Easter morning feast over, we headed for Metz. It is the capital of the Lorraine region and home of many beautiful and interesting sights, which we were eager to see.
We drove through the outskirts of the city, catching glimpses of the amazingly beautiful train station and the new home for modern art they are almost finished with. After so recently viewing the thatched roofs of Holland, I could not help but be forcefully reminded of them when confronting this canvas roof. It had the same sweeping lines and flowing shape – minus the straw!
We parked and got out near the center of the city. We were headed for a reportedly amazing cathedral. Cathédrale Saint-Étienne de Metz is located in the heart of the city and is the seat of the bishop. It did not, in any way, disappoint. The narthex was particularly noteworthy from overall impression to the smallest details.
The inside was no less noteworthy. This is the 3rd highest nave in France; it is simply immense and also features incredible stained glass. We were there during Easter services and it was really awesome to hear the Catholic service I grew up with, flowing out of the pulpit in French. We didn’t wander around much out of respect for the service and soon left to experience the exterior further.
Zander’s pants were the victims of an unfortunate nighttime event and he was stuck wearing shorts (since that’s what I had in the bag for him. We were tight on space and shorts are smaller than pants) So, his little legs were freezing on this day. I was carrying him to keep them a bit warmer and I don’t think I’ve done that for a long time. He was saying he was scared up there!
A neat feature of Metz is that they have brass plaques that show the way to local points of interest. We just had to follow the ones marked with a dragon. Unfortunately, after an interesting 15 minute walk or so, we ended up at the end of a circle, never having seen a dragon at all. Is it under renovation or is this some kind of a cruel joke they like to play on the tourists? Of course, I couldn’t let this mystery lie forever unanswered and looked it up. It turns out there is a famous dragon legend attached to Metz and St. Clement. It is called: The Legend of the Graoully.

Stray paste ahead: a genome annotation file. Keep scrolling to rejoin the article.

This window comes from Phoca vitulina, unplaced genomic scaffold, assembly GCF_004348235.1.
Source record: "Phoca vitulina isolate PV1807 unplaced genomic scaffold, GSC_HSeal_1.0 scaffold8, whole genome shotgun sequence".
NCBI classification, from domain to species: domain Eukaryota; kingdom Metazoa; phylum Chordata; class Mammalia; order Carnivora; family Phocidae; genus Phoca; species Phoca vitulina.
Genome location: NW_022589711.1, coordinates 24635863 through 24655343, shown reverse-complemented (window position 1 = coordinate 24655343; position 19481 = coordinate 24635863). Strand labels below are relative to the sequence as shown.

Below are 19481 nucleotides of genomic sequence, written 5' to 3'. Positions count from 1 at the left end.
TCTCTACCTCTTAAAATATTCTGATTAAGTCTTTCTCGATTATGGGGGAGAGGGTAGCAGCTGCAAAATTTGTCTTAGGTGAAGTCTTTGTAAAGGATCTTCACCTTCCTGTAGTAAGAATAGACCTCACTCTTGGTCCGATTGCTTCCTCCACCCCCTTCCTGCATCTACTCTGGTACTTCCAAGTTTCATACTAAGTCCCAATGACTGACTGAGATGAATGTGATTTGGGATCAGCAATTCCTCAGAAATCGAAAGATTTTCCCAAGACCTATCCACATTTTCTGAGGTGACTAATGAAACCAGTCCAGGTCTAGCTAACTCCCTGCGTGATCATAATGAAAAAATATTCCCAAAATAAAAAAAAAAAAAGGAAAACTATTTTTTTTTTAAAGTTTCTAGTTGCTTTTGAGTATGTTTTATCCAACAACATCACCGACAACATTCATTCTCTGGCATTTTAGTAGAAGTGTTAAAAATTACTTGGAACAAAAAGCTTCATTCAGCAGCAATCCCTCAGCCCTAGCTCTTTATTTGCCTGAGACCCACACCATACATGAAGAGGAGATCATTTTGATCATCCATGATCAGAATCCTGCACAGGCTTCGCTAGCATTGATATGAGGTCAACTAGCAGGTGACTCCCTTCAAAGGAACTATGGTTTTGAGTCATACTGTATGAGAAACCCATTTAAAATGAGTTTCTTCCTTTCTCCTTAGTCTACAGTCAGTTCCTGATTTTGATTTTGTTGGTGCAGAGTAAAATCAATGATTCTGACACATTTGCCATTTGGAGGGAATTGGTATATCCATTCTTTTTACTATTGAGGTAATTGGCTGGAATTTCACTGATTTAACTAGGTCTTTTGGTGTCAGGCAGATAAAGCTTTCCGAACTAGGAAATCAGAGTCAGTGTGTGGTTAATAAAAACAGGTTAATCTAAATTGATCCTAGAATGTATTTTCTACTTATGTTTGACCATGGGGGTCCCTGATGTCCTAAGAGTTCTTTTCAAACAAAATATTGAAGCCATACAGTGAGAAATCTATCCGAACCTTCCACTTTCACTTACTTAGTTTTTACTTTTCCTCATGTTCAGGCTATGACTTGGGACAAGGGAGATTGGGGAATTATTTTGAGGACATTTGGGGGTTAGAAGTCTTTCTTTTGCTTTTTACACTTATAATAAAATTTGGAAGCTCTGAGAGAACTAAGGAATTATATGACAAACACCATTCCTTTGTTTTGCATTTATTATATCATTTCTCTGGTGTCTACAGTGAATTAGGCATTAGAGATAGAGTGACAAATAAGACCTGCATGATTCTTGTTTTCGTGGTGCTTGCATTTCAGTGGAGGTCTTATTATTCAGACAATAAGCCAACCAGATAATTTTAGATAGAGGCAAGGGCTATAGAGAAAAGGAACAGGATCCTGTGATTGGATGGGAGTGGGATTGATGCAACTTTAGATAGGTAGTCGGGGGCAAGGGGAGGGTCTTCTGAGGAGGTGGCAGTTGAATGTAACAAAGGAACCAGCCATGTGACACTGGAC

“The legend states that the Graoully, along with countless snakes, inhabited the local amphitheater. The snakes’ breath had so poisoned the area that the inhabitants of the town were effectively trapped. Clement arrived on the scene and agreed to rid the town of the dragon if the local inhabitants would convert to Christianity. He went into the amphitheater and quickly made the sign of the cross at the attacking snakes. They immediately were tamed by this gesture. Clement led the Graoully to the edge of the Seille (river), and ordered him to disappear into a place where there were no men or beasts. Orius (the ruler of Metz) did not convert to Christianity after Clement tamed the dragon. However, when the king’s daughter died, Clement brought her back from the dead, thereby resulting in the king’s conversion.
In the Middle Ages, a large effigy of the Graoully was carried during processions in the town. By the 18th century, the Graoully was a large canvas figure stuffed with hay and twelve feet high. Various traditions were associated with the effigy. During the 18th century, bakers gave the dragon a small loaf of white bread, while on the last of the Rogation days, children whipped the effigy in the courtyard of the abbey of Saint Arnould, which was the last stage of the procession.”
I can’t believe they don’t let kids whip the effigy any longer. I mean, it sounds like yet another cultural experience I’d like to share with my crew. There is a statue on one of the streets (shown above from Wikipedia) but we missed it!
The kids handled the disappointment with their usual aplomb and had fun chasing pigeons and window shopping for baby Julia’s newest onsies. Unfortunately, the store selling these jewels was closed for Easter Sunday. Sorry Julia!
I will close with this lovely shot (left) of an old advertisement for insecticide – I loved the old graphic! Also the Hotel de Ville is at right, it is common in these European squares for the Hotel de Ville to be on a main place (with the cathedral) and to be flying 3 flags, France, EU and the city flag. That’s because the Hotel de Ville is the mayor’s office. (So don’t try to check in.) This one also had the motto of France: Liberty, Fraternity, Equality.
Some cities have mottos as well. Metz’s is: Si paix dedans, paix dehors or Peace within, peace without. So mote it be…..